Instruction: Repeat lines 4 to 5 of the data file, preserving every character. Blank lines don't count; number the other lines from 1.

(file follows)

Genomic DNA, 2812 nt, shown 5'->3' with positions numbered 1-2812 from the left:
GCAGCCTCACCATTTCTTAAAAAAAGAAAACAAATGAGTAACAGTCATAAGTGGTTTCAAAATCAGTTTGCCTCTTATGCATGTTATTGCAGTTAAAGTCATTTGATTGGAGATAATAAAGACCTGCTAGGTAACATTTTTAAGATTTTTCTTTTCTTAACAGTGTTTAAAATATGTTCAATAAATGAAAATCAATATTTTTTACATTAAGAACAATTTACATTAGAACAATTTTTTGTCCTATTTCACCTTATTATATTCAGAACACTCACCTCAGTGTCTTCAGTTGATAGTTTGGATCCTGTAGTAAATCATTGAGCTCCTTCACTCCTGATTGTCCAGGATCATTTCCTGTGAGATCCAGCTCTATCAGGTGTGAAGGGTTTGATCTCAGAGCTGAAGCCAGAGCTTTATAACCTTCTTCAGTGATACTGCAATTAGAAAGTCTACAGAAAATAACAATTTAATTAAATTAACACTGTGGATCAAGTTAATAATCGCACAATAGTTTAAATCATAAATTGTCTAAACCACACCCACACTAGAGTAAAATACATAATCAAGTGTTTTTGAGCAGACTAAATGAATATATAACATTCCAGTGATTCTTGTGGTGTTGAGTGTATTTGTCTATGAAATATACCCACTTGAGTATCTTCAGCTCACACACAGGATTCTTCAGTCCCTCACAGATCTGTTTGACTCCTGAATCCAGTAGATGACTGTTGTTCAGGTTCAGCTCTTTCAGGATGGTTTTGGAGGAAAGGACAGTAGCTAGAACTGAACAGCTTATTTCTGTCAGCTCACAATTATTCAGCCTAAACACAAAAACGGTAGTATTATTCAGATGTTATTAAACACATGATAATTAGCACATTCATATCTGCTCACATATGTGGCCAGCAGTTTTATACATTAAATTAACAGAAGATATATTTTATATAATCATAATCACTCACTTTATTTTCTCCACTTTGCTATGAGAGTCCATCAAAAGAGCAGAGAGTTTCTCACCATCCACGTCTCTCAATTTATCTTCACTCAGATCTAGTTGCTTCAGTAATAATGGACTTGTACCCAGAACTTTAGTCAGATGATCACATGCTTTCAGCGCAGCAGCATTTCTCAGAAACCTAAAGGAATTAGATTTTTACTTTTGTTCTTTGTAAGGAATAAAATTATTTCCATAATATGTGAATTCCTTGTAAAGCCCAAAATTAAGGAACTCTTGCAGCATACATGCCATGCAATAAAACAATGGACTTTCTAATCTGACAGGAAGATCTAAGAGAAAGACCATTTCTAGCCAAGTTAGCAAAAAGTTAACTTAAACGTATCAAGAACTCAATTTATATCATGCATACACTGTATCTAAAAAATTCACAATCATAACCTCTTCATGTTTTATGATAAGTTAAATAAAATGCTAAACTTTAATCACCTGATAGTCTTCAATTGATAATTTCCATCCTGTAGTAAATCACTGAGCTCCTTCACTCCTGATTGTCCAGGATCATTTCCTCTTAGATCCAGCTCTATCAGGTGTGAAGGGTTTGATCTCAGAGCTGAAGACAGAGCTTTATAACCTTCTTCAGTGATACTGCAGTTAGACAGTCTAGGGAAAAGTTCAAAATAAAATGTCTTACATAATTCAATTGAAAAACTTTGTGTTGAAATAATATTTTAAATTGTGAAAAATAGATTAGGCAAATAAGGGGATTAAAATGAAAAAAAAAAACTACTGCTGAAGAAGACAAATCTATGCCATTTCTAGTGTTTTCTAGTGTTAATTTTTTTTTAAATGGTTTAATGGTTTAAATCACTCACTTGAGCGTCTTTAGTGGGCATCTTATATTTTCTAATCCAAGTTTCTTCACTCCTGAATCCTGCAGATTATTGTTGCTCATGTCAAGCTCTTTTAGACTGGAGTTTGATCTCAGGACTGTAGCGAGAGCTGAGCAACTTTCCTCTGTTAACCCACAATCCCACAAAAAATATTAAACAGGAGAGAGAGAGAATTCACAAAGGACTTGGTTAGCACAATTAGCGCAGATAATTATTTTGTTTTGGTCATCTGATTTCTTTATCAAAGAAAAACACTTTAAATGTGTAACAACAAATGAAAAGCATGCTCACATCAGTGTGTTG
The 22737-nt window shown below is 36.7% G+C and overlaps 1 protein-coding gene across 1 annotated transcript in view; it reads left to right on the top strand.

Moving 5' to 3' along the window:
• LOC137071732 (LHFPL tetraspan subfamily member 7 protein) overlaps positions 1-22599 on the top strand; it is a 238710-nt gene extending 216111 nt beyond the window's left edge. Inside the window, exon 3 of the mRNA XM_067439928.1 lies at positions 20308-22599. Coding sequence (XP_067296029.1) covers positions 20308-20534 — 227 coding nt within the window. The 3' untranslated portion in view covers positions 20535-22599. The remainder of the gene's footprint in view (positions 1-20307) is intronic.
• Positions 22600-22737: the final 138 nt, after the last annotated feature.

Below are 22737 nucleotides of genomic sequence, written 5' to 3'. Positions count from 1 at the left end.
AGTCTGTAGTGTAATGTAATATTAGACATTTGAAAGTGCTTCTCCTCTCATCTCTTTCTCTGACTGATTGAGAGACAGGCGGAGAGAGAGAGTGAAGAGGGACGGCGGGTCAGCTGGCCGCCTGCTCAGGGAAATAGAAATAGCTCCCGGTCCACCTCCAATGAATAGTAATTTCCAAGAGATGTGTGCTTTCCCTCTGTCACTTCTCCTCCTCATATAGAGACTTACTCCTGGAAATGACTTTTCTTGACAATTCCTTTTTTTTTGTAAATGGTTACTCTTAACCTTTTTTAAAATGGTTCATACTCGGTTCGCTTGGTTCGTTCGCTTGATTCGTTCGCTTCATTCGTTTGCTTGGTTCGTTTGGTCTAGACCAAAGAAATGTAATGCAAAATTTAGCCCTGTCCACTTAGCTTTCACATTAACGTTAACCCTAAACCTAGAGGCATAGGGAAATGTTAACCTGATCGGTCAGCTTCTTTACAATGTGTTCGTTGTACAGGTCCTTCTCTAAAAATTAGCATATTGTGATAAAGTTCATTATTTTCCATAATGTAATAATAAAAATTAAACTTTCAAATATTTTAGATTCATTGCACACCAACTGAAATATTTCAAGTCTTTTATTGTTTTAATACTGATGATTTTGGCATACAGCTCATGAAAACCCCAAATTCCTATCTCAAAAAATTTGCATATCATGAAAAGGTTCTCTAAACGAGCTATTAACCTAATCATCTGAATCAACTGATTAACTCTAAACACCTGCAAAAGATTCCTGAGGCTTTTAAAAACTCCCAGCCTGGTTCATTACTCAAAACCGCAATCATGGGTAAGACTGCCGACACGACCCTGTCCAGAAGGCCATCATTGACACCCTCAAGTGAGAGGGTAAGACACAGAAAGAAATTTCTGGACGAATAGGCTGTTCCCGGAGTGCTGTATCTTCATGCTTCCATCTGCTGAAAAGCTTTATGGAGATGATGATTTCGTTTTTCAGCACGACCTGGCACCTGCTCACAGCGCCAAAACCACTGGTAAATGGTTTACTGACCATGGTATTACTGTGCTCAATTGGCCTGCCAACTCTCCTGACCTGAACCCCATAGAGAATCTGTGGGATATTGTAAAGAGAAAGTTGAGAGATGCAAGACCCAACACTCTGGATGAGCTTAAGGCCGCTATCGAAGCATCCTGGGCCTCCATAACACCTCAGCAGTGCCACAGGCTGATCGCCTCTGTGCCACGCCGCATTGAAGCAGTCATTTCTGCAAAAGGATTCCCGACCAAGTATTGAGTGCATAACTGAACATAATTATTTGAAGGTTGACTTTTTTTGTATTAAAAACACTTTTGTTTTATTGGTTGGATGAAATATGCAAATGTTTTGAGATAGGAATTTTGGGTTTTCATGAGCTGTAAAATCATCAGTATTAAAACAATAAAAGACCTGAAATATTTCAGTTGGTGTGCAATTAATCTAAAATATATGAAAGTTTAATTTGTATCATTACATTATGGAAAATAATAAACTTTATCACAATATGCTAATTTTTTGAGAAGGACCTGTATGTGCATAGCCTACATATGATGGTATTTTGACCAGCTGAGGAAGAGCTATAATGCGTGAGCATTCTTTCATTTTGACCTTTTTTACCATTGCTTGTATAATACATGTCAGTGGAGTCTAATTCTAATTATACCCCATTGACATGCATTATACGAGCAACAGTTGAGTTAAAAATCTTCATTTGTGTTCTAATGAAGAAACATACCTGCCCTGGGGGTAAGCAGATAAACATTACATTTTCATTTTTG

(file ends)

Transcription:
Moving 5' to 3' along the window:
• LOC137071732 (LHFPL tetraspan subfamily member 7 protein) overlaps positions 1-22599 on the top strand; it is a 238710-nt gene extending 216111 nt beyond the window's left edge. Inside the window, exon 3 of the mRNA XM_067439928.1 lies at positions 20308-22599. Coding sequence (XP_067296029.1) covers positions 20308-20534 — 227 coding nt within the window. The 3' untranslated portion in view covers positions 20535-22599. The remainder of the gene's footprint in view (positions 1-20307) is intronic.